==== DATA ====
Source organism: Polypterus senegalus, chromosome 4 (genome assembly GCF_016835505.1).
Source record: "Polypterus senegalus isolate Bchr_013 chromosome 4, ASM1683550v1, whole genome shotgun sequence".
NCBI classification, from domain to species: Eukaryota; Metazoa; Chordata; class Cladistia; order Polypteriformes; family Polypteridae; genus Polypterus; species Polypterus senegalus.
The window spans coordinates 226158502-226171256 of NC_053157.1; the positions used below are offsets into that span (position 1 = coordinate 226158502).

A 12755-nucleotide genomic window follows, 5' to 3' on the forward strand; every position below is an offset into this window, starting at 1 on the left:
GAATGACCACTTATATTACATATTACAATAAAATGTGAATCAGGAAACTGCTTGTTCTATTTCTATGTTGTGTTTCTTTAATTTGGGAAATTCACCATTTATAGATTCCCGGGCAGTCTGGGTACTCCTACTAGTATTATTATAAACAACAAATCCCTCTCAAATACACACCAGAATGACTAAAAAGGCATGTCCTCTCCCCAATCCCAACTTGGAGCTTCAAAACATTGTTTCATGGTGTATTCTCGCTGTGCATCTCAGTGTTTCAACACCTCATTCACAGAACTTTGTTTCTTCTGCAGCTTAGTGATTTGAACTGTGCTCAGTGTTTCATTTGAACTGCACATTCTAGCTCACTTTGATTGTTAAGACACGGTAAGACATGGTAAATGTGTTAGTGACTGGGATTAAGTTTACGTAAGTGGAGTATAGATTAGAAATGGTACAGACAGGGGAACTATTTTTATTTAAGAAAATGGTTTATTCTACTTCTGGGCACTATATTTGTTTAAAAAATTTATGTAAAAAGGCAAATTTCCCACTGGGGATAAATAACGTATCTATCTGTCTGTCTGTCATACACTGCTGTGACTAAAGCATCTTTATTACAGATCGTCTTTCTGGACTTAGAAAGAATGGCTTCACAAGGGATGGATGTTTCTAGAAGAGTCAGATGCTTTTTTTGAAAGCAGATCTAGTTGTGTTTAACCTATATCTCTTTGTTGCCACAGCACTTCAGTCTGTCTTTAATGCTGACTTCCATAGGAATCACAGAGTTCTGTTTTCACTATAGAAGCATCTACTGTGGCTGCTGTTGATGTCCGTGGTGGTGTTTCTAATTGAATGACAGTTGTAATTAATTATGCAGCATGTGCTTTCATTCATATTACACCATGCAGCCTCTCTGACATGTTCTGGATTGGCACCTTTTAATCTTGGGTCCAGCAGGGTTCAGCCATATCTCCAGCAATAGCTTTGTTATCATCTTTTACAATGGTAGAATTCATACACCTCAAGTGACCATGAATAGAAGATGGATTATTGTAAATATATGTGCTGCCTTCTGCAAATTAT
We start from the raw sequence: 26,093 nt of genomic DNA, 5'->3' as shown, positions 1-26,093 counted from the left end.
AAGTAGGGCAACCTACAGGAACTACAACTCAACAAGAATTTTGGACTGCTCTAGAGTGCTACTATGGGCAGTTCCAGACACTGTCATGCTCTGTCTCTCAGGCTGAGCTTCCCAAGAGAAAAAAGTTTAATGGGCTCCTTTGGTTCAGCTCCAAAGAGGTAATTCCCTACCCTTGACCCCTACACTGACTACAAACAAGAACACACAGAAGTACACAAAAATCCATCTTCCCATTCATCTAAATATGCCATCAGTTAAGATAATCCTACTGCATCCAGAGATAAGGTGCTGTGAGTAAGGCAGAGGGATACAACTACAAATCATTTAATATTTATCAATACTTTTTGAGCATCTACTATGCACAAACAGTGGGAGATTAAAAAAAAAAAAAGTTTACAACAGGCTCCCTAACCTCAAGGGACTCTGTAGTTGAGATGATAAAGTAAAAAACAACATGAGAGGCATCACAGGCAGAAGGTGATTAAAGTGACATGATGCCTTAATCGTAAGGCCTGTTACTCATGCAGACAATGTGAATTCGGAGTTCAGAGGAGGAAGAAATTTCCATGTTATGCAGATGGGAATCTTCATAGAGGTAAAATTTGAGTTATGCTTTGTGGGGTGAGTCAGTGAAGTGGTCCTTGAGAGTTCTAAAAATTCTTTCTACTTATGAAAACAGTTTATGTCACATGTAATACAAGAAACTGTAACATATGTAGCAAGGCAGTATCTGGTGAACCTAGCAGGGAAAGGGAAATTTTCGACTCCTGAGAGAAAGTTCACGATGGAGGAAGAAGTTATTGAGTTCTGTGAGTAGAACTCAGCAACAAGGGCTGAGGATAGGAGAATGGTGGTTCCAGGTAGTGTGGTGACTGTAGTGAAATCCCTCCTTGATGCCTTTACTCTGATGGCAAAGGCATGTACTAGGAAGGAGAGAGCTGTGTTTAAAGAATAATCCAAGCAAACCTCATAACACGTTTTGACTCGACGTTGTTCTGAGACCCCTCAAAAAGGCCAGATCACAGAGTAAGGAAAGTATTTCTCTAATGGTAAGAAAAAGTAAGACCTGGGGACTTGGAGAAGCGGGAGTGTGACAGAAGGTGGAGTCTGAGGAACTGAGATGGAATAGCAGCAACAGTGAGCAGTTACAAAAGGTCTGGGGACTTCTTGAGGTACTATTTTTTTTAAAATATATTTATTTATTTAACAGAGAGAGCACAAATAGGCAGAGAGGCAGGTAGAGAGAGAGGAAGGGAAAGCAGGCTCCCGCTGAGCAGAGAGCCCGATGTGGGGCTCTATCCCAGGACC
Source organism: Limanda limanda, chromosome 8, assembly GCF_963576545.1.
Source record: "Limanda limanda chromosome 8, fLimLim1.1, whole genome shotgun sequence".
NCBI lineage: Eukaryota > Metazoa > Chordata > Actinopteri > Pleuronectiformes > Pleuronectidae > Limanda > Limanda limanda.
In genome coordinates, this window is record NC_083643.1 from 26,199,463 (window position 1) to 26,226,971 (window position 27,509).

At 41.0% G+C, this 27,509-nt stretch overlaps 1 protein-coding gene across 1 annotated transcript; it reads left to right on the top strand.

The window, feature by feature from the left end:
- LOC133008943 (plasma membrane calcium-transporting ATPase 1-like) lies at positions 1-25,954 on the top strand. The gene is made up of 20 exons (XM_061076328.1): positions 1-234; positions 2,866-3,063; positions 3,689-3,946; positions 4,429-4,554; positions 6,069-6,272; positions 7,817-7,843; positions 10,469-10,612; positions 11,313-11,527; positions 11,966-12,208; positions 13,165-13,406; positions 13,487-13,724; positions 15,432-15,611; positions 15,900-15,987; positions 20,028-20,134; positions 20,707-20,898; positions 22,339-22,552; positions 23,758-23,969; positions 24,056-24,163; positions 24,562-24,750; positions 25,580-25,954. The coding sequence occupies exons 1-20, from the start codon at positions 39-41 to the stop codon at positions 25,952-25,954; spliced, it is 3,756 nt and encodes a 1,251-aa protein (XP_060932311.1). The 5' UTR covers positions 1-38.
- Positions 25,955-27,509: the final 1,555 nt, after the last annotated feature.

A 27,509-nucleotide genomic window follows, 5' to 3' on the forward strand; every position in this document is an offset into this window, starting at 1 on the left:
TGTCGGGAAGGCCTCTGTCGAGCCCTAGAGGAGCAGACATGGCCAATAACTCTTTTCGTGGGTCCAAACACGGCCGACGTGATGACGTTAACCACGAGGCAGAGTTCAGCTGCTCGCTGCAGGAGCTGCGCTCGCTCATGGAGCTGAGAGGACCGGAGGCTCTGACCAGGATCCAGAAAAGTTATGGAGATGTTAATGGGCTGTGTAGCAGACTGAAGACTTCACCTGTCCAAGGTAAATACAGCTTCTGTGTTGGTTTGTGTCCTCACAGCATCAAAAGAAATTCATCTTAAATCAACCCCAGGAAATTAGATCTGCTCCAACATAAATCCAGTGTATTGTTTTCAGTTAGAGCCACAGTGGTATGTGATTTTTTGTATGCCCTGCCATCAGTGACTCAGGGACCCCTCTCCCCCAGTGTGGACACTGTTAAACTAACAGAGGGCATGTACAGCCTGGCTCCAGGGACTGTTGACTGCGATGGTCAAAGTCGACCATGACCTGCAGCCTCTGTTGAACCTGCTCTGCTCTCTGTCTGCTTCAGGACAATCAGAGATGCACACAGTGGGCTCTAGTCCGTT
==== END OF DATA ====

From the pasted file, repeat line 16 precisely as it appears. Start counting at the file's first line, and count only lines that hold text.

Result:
- Positions 25,955-27,509: the final 1,555 nt, after the last annotated feature.